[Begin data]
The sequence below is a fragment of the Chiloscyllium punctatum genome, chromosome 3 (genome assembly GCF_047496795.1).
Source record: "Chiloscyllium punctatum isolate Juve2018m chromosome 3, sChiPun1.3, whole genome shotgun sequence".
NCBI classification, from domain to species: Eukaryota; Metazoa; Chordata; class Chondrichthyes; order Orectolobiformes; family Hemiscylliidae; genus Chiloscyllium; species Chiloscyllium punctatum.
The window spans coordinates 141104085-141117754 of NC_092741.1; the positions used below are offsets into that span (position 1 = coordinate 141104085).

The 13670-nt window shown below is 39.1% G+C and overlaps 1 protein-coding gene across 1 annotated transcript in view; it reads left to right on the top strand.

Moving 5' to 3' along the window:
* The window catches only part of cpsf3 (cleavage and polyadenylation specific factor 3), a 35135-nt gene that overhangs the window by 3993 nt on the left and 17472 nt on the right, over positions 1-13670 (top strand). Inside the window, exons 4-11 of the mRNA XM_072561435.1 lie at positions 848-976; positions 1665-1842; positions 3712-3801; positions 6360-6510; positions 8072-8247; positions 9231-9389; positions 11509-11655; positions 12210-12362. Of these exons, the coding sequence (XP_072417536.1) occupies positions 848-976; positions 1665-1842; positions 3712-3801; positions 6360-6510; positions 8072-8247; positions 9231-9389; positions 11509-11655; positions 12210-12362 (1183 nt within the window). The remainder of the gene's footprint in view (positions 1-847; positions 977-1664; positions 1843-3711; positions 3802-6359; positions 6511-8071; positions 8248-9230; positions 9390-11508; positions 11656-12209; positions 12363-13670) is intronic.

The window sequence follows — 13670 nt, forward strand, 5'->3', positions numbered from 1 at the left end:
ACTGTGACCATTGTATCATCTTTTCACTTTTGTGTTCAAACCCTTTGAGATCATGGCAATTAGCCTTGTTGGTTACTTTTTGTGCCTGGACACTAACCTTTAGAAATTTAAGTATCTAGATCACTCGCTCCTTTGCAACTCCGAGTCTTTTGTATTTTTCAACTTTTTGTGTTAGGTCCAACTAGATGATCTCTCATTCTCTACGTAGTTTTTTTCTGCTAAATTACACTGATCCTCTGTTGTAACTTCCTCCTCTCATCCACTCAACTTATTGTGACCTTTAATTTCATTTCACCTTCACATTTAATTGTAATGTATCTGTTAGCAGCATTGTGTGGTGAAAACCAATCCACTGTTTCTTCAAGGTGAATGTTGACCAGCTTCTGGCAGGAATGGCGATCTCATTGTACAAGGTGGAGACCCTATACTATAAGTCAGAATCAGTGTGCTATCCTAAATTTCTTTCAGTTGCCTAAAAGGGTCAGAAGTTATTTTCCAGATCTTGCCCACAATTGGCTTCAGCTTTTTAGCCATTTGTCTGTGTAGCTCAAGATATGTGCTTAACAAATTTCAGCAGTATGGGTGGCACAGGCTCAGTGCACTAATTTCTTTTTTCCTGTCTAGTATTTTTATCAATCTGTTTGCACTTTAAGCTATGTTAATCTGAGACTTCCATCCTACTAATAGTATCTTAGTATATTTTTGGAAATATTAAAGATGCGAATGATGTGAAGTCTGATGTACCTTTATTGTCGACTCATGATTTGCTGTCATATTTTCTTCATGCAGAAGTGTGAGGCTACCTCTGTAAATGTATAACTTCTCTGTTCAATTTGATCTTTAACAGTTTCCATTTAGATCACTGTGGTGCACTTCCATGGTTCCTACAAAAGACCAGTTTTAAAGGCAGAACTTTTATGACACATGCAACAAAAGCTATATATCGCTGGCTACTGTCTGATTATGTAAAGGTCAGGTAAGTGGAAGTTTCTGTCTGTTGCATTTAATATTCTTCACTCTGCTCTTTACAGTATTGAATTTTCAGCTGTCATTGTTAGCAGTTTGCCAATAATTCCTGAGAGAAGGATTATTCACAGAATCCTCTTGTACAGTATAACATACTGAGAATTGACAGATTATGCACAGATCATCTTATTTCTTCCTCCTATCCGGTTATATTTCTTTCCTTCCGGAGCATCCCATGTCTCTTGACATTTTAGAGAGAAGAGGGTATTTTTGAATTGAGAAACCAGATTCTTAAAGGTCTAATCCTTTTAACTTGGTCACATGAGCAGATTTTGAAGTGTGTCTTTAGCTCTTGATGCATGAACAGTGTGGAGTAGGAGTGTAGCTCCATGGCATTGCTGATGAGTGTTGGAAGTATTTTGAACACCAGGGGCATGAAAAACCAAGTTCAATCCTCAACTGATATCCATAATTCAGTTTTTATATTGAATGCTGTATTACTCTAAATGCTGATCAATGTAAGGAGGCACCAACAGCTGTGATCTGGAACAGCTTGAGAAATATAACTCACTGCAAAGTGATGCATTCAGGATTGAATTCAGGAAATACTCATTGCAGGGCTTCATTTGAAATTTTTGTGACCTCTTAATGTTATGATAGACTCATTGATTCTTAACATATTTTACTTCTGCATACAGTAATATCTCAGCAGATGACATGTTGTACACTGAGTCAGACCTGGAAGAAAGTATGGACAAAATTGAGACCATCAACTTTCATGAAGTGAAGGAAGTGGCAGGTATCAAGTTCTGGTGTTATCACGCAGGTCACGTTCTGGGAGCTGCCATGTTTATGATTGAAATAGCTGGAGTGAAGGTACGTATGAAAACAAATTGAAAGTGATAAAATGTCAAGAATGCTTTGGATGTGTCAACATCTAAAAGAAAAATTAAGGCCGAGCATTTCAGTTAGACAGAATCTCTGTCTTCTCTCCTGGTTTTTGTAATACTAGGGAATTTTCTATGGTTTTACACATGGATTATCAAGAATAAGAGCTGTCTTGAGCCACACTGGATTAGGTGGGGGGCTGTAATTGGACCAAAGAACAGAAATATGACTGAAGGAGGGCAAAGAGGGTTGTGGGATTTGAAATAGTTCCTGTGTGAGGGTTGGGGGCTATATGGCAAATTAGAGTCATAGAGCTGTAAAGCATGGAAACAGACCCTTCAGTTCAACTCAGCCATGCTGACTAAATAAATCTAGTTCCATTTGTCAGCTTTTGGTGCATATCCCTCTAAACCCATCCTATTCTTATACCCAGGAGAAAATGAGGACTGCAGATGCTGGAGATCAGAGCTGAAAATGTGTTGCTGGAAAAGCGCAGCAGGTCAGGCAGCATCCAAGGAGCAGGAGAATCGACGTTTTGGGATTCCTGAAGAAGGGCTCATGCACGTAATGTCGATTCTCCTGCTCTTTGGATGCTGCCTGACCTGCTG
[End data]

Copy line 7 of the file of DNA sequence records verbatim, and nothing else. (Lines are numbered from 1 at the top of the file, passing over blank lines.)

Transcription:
* The window catches only part of cpsf3 (cleavage and polyadenylation specific factor 3), a 35135-nt gene that overhangs the window by 3993 nt on the left and 17472 nt on the right, over positions 1-13670 (top strand). Inside the window, exons 4-11 of the mRNA XM_072561435.1 lie at positions 848-976; positions 1665-1842; positions 3712-3801; positions 6360-6510; positions 8072-8247; positions 9231-9389; positions 11509-11655; positions 12210-12362. Of these exons, the coding sequence (XP_072417536.1) occupies positions 848-976; positions 1665-1842; positions 3712-3801; positions 6360-6510; positions 8072-8247; positions 9231-9389; positions 11509-11655; positions 12210-12362 (1183 nt within the window). The remainder of the gene's footprint in view (positions 1-847; positions 977-1664; positions 1843-3711; positions 3802-6359; positions 6511-8071; positions 8248-9230; positions 9390-11508; positions 11656-12209; positions 12363-13670) is intronic.